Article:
2. Looking for an '89 - 98' 240sx KA24DE (FS5W71C) 5 speed transmission.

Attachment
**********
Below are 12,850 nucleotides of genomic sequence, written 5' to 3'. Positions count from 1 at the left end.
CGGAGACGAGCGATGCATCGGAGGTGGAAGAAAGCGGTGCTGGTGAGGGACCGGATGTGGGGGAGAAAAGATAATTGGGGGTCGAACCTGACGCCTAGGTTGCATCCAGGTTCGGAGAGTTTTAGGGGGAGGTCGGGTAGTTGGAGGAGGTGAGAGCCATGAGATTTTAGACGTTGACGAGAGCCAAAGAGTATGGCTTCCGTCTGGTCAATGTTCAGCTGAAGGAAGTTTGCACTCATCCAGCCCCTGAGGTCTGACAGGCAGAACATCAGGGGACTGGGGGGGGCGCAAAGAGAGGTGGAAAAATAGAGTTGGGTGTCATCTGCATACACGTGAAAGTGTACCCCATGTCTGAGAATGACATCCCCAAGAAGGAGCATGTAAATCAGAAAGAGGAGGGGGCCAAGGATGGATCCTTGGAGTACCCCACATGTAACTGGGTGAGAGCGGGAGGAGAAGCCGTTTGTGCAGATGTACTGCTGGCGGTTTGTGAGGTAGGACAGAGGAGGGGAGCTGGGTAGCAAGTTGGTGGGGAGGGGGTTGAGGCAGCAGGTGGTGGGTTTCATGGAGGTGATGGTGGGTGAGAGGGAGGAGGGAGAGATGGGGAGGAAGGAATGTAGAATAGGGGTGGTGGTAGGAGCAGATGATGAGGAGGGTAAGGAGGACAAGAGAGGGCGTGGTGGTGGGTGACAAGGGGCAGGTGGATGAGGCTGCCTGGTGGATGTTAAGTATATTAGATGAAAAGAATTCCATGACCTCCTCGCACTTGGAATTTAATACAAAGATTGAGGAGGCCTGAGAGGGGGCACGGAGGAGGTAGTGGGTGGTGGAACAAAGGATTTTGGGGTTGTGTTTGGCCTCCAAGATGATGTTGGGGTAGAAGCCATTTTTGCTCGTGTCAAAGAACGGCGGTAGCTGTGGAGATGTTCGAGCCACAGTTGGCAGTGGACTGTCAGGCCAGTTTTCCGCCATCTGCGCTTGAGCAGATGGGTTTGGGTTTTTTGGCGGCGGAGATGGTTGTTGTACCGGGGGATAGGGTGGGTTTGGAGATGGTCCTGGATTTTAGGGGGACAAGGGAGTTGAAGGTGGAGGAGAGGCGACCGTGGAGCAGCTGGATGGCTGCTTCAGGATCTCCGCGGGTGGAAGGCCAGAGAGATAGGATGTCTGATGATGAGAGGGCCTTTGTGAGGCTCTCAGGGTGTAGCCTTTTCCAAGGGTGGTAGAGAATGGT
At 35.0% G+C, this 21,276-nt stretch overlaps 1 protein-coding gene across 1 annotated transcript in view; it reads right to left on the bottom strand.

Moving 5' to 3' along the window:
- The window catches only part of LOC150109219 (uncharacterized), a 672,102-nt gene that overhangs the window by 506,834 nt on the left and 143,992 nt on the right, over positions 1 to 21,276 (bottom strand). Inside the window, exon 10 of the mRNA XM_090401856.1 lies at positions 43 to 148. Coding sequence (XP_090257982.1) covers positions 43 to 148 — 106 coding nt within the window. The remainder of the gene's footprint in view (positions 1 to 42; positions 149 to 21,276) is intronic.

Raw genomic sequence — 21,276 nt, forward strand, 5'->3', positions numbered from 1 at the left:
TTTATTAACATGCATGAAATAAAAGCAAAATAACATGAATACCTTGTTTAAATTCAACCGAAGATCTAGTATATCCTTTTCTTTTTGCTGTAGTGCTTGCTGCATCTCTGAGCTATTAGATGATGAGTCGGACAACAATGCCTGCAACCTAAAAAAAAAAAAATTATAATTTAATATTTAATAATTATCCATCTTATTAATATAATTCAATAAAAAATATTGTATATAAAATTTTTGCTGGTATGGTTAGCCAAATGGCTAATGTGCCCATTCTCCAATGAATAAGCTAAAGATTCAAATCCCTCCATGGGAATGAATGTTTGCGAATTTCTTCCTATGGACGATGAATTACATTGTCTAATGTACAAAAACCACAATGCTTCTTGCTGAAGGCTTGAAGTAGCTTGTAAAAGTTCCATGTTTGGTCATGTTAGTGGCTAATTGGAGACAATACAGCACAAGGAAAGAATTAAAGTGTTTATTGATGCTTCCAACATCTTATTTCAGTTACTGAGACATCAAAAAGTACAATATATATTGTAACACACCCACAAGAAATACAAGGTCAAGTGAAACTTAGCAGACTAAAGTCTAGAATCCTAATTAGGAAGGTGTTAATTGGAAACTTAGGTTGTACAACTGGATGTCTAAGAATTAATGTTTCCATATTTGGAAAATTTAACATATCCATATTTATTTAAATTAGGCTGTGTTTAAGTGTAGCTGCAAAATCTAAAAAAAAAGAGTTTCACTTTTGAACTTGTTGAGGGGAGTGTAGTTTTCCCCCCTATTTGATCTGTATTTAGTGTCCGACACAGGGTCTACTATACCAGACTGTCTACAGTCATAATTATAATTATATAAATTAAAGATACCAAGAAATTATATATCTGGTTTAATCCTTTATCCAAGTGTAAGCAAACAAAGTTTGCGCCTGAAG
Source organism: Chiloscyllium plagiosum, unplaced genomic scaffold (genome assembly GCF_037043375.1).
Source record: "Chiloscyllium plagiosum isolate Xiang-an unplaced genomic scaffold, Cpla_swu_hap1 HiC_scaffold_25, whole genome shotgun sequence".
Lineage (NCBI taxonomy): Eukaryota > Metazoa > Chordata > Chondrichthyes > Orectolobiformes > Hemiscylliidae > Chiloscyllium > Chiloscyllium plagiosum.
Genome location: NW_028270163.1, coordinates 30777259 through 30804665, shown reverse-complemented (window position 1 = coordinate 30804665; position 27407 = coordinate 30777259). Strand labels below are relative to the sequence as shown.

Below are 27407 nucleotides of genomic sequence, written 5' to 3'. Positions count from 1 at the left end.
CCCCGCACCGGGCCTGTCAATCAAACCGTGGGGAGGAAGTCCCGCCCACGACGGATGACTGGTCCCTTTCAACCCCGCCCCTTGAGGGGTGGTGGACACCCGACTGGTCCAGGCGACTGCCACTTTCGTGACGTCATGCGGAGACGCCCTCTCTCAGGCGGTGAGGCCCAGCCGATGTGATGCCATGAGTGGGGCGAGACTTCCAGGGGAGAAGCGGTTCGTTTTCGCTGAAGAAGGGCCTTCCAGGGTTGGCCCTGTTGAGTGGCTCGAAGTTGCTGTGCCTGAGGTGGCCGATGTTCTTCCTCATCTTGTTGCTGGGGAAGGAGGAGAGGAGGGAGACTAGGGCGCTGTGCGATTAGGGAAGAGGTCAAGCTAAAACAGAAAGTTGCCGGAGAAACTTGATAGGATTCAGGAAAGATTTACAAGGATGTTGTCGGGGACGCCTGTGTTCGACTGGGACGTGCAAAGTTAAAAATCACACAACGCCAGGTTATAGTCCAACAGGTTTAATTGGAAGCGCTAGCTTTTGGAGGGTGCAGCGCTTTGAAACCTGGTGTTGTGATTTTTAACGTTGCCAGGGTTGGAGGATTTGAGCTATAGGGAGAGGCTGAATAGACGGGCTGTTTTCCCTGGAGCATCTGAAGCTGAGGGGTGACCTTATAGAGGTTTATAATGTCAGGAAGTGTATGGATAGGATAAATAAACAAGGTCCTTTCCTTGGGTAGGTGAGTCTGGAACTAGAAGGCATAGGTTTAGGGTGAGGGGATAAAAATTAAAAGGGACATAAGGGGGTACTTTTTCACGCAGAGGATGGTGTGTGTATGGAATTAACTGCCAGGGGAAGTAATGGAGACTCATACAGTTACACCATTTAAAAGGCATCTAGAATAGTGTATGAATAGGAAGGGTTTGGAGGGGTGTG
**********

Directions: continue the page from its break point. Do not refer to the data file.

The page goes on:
3. 74 260z with r200 diff and l28et. I want to do the 240sx transmission conversion. My friend has a donor transmission but its from a dual cam ka24 240sx. Will this work or doe only the single cam 240sx transmission work. Ive read some mixed info. As long as there is no difference aside from the bellhousing then its a go. Thankyou